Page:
Civil Procedure - Stay Pending Appeal
Yaiguaje v. Chevron Corporation (Ont CA, 2014)
In this case the Court of Appeal reviewed the law applicable to the granting of a stay of a civil order pending appeal [for the reasons for the order see Yaiguaje v Chevron Corporation (Ont CA, 2013)]. As can be seen the criteria for stays largely maps those for interlocutory injunctions:
 In RJR-MacDonald Inc. v. Canada (Attorney General), 1994 CanLII 117 (SCC),  1 S.C.R. 311, at p. 334, the Supreme Court of Canada articulated a three-part test for obtaining a stay of a judgment pending appeal: (1) is there a serious question to be tried (i.e., to be determined on the appeal); (2) will the moving party suffer irreparable harm if the stay is not granted; and (3) does the balance of convenience favour granting the stay?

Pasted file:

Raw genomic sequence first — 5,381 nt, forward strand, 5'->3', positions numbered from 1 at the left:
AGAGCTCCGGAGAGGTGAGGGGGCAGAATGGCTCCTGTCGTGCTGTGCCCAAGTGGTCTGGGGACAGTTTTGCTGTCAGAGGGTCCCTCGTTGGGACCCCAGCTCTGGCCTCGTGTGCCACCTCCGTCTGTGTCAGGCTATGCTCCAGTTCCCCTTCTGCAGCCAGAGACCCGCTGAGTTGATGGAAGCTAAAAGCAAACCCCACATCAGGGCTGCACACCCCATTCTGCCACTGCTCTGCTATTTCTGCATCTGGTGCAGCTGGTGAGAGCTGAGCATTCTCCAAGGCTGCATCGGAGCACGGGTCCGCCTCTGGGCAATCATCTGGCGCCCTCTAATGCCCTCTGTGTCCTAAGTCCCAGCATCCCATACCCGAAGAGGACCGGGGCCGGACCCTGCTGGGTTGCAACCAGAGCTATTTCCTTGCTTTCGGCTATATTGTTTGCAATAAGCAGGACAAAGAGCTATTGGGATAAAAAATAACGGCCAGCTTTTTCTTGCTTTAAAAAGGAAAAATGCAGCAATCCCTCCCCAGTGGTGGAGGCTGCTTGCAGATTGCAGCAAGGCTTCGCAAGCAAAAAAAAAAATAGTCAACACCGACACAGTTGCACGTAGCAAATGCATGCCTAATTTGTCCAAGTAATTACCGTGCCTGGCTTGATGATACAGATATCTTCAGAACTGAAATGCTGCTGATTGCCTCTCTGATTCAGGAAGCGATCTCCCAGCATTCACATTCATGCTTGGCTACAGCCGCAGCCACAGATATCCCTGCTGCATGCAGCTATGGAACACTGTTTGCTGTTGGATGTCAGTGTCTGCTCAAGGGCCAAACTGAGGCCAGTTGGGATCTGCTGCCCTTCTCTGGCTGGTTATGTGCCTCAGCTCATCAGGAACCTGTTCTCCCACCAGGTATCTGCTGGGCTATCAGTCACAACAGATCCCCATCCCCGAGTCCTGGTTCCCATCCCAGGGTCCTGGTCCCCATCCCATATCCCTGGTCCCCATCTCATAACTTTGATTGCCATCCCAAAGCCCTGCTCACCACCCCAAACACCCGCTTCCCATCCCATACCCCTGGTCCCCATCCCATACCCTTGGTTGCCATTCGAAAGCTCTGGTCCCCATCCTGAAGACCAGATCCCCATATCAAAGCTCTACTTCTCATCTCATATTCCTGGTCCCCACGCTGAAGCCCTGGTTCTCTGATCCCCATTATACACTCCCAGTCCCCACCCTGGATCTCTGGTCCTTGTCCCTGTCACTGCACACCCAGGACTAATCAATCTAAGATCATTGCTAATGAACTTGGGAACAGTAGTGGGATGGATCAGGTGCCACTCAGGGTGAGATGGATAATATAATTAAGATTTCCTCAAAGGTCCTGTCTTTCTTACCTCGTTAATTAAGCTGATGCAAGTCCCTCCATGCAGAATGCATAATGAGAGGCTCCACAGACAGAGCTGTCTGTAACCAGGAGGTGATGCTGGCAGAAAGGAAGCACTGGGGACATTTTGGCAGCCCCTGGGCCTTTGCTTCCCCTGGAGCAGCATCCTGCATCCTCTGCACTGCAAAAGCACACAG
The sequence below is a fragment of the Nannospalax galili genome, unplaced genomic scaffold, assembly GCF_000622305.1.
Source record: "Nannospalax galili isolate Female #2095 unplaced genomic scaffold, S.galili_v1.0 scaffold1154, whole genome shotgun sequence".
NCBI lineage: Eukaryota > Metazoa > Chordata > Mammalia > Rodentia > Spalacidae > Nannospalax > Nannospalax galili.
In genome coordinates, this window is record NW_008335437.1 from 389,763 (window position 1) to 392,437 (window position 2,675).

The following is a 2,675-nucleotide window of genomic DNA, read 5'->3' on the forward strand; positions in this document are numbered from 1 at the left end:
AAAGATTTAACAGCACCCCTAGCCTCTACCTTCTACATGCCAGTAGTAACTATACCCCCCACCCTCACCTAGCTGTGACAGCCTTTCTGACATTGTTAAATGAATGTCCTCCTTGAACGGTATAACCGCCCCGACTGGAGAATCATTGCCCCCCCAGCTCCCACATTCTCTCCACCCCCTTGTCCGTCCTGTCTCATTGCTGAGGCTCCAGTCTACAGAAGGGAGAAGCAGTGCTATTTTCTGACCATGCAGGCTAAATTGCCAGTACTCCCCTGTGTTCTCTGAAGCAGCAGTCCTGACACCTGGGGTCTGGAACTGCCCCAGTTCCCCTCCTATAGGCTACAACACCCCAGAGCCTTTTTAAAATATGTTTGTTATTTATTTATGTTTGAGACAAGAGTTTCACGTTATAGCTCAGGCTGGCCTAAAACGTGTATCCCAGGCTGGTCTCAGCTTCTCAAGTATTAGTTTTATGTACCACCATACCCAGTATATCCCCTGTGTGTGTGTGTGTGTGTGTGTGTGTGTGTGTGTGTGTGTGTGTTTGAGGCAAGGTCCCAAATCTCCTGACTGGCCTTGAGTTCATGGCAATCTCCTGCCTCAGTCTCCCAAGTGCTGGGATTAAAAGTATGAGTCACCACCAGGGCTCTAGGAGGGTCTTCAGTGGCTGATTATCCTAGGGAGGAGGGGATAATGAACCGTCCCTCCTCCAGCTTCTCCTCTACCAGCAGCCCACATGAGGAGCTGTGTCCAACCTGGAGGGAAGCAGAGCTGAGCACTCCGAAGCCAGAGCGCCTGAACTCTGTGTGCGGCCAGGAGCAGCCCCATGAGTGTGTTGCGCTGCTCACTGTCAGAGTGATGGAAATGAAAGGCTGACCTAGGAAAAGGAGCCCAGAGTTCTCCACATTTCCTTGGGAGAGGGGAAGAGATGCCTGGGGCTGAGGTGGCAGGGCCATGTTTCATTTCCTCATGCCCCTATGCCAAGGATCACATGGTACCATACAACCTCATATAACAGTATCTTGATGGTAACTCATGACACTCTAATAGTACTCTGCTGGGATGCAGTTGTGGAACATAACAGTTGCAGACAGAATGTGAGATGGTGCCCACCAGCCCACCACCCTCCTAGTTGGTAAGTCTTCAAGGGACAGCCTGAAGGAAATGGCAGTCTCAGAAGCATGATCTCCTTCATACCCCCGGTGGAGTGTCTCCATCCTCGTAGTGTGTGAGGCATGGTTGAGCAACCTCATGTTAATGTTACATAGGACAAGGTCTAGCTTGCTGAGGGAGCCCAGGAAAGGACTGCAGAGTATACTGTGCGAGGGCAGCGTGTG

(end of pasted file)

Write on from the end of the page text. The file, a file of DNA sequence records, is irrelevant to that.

(1) Serious question
 In Ontario, as well as in other jurisdictions, this component of the RJR-MacDonald test has been modified in the context of stays pending leave to appeal applications to the Supreme Court of Canada. This court, and other appellate courts, have held that a judge hearing a stay motion must engage not only in an assessment of the merits of the proposed appeal (i.e., is there a serious issue to be determined); in addition, the judge must consider the factors in s. 40(1) of the SCA and assess whether there is some merit in the leave application, and especially whether the appeal raises an issue of public importance.
 As explained by Laskin J.A. in BTR Global Opportunity Trading Limited v. RBC Dexia Investor Services Trust, 2011 ONCA 620 (CanLII), 2011 ONCA 620, 283 O.A.C. 321, at paras. 18 and 19: